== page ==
The Box

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When I read The Innovator’s Mindset by George Couros three and a half years ago, I remember the change that happened within me. This guy was speaking to me about ideas that I had been thinking about for a number of years but couldn’t articulate nearly as well. The concept of innovating within the box was particularly intriguing. It became my overarching philosophy as I worked with teachers and administrators to make school a more relevant place for students. Innovating within the box made sense and was an easier sell. Common sense says that we cannot change ingrained systems overnight, but we can make changes within the box of school as it now exists. I would work with teachers to try to make their lessons a bit more innovative but still inside the box. This was my role…little changes that might start the ball rolling to bigger, more impactful changes.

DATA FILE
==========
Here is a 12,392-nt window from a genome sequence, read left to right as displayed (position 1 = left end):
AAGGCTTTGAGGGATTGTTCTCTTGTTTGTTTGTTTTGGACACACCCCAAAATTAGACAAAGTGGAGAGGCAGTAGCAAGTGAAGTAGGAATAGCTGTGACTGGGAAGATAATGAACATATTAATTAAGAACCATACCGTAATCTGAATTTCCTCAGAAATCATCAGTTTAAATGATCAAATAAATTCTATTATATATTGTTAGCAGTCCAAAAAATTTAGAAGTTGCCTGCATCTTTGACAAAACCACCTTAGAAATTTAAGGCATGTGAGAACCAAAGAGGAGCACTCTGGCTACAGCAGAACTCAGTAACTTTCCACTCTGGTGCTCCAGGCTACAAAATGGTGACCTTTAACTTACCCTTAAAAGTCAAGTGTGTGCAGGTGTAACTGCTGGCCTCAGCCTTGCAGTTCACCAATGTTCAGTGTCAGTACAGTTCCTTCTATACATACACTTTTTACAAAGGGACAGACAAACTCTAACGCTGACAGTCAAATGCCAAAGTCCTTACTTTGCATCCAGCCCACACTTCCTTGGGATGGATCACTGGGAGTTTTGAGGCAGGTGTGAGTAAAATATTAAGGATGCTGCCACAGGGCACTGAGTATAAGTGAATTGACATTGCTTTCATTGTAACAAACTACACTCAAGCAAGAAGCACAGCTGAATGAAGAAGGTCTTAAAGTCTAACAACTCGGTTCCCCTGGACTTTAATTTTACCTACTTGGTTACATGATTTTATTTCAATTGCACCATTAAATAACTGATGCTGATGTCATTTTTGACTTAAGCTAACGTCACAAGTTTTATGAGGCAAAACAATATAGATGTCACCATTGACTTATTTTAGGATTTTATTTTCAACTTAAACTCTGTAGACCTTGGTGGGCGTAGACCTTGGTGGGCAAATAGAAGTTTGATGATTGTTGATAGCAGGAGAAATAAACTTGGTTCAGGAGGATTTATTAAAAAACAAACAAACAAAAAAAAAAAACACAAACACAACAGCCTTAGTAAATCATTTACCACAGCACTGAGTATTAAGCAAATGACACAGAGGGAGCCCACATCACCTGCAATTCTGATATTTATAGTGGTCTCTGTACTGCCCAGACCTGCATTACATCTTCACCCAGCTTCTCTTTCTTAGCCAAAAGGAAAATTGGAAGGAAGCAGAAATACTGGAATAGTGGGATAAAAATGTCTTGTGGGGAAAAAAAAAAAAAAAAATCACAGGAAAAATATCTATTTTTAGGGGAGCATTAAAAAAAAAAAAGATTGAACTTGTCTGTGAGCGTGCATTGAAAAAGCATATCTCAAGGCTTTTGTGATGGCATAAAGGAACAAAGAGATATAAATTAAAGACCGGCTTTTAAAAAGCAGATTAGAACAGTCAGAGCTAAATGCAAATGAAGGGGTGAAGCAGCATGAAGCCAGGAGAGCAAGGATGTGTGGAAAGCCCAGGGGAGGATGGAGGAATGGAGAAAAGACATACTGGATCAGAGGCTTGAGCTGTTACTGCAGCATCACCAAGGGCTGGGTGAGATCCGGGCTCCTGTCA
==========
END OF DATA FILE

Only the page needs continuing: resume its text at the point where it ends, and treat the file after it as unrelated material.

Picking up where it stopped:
I am in no way bad mouthing the idea of innovating within the box, but I do think that we need to start to think more about that pesky box. Since reading The Innovator’s Mindset, I have encouraged others to tip the box on end, turn it around, turn it upside down, etc. This has caused some teachers to think about changing their practices, but ultimately after all these changes, we are still left with a box. The eyes of some teachers have been opened to the oppressiveness of this box. For example, changes to age-old grading practices have been attempted but, ultimately, grades still have to be given. The hope of getting students to see that grades are not everything might work for that semester, but they will move on to the next grade level and/or subject matter and back come traditional grading practices. The students are still in that box!